In Washtenaw county, home of Ann Arbor, Michigan, one of the most active community leaders in Senator Obama’s Campaign for Change voted for John McCain in the Michigan primary. He soon became disenchanted by a man who seemed not to care how long our young men and women remain in Iraq and this life-long Republican jumped ship and began working tirelessly for Barack Obama.
In my canvassing of our area, I’ve seen this switch happening time and again. People who have voted for Republicans nearly their whole lives are moving left and embracing a candidate that is thoughtful, deliberate and who has shown he has the temerity and judgement to be president.
Yesterday on Meet the Press, General Colin Powell gave these on-the-fence Republicans cover and permission to do the same.
General Powell’s endorsement of Senator Obama was a ringing one, to be sure.
I come to the conclusion that because of his ability to inspire, because of the inclusive nature of his campaign, because he is reaching out all across America, because of who he is and his rhetorical abilities–and we have to take that into account–as well as his substance–he has both style and substance–he has met the standard of being a successful president, being an exceptional president. I think he is a transformational figure. He is a new generation coming into the world–onto the world stage, onto the American stage, and for that reason I’ll be voting for Senator Barack Obama.
A person of the General’s stature taking the measure of Obama and finding him “a transformational figure” with the ability to be “an exceptional president” may well dispel the doubts of many of the remaining undecided voters. It is my feeling that many of these undecided voters are actually Republicans who are very dissatisfied with their party and its candidate but who are having a very difficult time voting for a Democrat, much less a liberal Democrat.
Powell’s assessment of Obama will go a long way in the minds of these people toward giving him the credibility he needs to gain their vote.
But as flattering as Powell was toward Barack Obama, he did something even more profound, I think: he is giving Republicans permission and even cover to leave their party, many for the first time. His rebuke of the Republican was sharp.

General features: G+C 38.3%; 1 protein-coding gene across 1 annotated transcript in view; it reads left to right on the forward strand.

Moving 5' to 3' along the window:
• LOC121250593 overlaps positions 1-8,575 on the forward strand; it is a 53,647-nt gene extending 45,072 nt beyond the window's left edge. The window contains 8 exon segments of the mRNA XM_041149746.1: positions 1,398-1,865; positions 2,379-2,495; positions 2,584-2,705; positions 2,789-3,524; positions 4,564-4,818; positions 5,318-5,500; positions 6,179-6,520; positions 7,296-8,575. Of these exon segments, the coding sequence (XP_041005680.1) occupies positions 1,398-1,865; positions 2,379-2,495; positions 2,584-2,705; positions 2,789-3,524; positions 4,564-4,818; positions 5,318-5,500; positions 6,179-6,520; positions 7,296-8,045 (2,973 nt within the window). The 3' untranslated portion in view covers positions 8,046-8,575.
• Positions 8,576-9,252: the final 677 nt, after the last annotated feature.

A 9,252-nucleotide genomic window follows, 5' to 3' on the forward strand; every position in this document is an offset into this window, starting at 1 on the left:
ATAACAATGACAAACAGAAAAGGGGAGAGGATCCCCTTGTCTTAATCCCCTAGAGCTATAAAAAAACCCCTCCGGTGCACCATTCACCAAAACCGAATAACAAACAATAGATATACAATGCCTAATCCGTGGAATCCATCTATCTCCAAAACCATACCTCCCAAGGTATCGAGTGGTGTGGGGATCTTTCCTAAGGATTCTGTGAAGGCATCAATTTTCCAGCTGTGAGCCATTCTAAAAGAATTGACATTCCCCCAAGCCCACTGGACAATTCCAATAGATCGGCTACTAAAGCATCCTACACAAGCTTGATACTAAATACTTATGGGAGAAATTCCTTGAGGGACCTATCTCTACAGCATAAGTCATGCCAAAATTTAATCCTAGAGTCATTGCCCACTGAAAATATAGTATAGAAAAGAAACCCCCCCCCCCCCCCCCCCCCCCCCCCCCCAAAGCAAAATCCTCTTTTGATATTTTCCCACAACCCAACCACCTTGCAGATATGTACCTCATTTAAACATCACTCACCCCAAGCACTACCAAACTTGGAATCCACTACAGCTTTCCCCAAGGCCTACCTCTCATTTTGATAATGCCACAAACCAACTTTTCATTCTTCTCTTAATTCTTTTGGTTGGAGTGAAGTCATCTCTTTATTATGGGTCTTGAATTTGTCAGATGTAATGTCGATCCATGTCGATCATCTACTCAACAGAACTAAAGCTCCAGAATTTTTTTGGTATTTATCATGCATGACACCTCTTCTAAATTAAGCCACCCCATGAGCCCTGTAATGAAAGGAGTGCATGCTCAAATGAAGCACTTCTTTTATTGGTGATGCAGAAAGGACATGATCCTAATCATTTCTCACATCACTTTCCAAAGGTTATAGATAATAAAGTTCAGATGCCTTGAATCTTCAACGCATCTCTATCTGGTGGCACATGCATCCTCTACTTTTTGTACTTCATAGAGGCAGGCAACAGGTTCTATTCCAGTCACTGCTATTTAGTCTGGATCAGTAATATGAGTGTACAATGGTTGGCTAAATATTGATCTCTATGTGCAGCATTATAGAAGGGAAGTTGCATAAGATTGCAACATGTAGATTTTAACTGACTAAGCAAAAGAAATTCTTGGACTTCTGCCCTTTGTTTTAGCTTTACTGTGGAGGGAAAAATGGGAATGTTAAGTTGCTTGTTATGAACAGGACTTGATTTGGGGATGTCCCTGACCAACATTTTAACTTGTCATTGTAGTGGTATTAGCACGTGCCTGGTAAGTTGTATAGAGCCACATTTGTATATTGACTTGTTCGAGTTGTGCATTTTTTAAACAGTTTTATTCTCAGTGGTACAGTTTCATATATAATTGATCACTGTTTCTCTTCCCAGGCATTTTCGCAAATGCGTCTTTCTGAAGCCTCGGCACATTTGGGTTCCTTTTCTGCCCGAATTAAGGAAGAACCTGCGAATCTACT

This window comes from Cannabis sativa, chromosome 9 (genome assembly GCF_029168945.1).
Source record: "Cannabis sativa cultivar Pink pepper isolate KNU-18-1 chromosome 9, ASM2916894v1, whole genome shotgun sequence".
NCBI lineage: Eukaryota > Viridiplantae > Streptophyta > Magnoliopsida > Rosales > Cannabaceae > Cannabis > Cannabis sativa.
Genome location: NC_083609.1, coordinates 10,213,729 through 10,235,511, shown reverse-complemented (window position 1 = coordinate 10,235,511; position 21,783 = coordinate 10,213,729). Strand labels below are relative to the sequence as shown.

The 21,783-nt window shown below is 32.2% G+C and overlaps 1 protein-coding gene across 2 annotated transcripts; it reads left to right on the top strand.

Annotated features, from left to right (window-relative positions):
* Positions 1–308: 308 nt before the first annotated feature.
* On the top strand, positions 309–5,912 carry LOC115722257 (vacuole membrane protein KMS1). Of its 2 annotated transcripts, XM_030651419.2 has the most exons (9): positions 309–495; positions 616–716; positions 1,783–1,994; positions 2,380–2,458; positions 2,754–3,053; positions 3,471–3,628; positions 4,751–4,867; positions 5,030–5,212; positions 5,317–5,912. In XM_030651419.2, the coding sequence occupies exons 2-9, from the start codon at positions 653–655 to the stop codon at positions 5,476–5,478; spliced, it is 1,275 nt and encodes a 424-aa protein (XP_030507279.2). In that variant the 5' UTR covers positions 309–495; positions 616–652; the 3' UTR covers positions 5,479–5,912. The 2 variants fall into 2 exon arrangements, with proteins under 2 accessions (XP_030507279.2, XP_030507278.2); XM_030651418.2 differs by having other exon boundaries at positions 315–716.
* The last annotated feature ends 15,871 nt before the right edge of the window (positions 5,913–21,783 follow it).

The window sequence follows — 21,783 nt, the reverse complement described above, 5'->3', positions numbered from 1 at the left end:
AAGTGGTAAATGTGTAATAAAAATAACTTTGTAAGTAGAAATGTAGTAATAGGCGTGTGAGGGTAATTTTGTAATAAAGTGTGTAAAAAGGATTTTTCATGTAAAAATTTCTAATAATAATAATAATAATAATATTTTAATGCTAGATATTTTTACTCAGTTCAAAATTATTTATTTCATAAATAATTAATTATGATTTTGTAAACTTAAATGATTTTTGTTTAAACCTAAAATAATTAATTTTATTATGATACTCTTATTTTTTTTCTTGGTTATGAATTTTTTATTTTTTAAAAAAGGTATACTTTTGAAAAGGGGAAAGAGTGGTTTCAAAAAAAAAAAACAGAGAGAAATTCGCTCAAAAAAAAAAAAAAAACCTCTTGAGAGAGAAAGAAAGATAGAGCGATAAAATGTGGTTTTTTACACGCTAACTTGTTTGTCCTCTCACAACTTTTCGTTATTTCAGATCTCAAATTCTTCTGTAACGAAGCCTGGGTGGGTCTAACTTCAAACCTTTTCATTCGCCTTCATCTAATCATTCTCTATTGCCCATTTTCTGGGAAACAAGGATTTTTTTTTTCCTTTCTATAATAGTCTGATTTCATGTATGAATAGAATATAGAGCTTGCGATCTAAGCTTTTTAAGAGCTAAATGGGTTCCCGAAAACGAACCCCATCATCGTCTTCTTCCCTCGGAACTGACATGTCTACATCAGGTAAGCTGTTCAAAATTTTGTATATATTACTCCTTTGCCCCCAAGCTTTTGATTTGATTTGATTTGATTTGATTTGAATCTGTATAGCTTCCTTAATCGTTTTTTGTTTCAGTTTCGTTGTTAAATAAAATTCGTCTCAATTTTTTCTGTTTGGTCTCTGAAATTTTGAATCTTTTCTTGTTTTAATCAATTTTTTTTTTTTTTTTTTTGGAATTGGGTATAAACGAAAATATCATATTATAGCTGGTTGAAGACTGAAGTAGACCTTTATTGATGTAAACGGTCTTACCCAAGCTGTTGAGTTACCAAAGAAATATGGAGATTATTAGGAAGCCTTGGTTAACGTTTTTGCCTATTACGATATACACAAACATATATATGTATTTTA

I have some concerns about the direction that the party has taken in recent years. It has moved more to the right than I would like to see it, but that’s a choice the party makes…
I also believe that on the Republican side over the last seven weeks, the approach of the Republican Party and Mr. McCain has become narrower and narrower. Mr. Obama, at the same time, has given us a more inclusive, broader reach into the needs and aspirations of our people. He’s crossing lines–ethnic lines, racial lines, generational lines. He’s thinking about all villages have values, all towns have values, not just small towns have values…
I look at these kinds of approaches to the campaign and they trouble me. And the party has moved even further to the right, and Governor Palin has indicated a further rightward shift. I would have difficulty with two more conservative appointments to the Supreme Court, but that’s what we’d be looking at in a McCain administration. I’m also troubled by, not what Senator McCain says, but what members of the party say. And it is permitted to be said such things as, “Well, you know that Mr. Obama is a Muslim.” Well, the correct answer is, he is not a Muslim, he’s a Christian. He’s always been a Christian. But the really right answer is, what if he is? Is there something wrong with being a Muslim in this country? The answer’s no, that’s not America. Is there something wrong with some seven-year-old Muslim-American kid believing that he or she could be president? Yet, I have heard senior members of my own party drop the suggestion, “He’s a Muslim and he might be associated terrorists.” This is not the way we should be doing it in America.
Republicans I have spoken with, people who are conservative on fiscal matters while holding more liberal social views currently find themselves without a party to represent their views. A coworker of mine wrote this to me:
I am not a Democrat at all but the Republicans don’t represent my views, either. What do I do with that? I am starting my own new party. Fiscally cheap, uber-proactive environmentally, strong on defense (but not the world bully) and completely liberal on just about everything else. I think it would catch on…
I think he’s right and I think that the more he studies his options, he’ll find Senator Obama far more to his liking than he realizes. People like him have been abandoned by their party. Traditional fiscal conservative values espoused by the Goldwater/Reagan wing of the Republican party have been swept away by big-spending, nation-building neocons. And the “compassionate conservatism” that attracted many to the party over a decade ago has also been rejected in favor of a nationalistic, combative worldview that rejects diplomacy and seems to take a perverted pride in flaunting world opinion.
These are the people who General Powell spoke to yesterday. He’s letting them know that they can feel safe supporting Senator Obama, that our country will be served well by him and, under his leadership, our country can once again return to a role in the world where we are a powerful force for good on the global scale.
This, for me, was the first of many steps Colin Powell will need to take to redeem himself for his complicity in the debacle of the past eight years. But it was a BIG step and I cheer him for it.
And I welcome my Republican friends to join me in supporting Senator Barack Obama for President.
I’m just sayin’…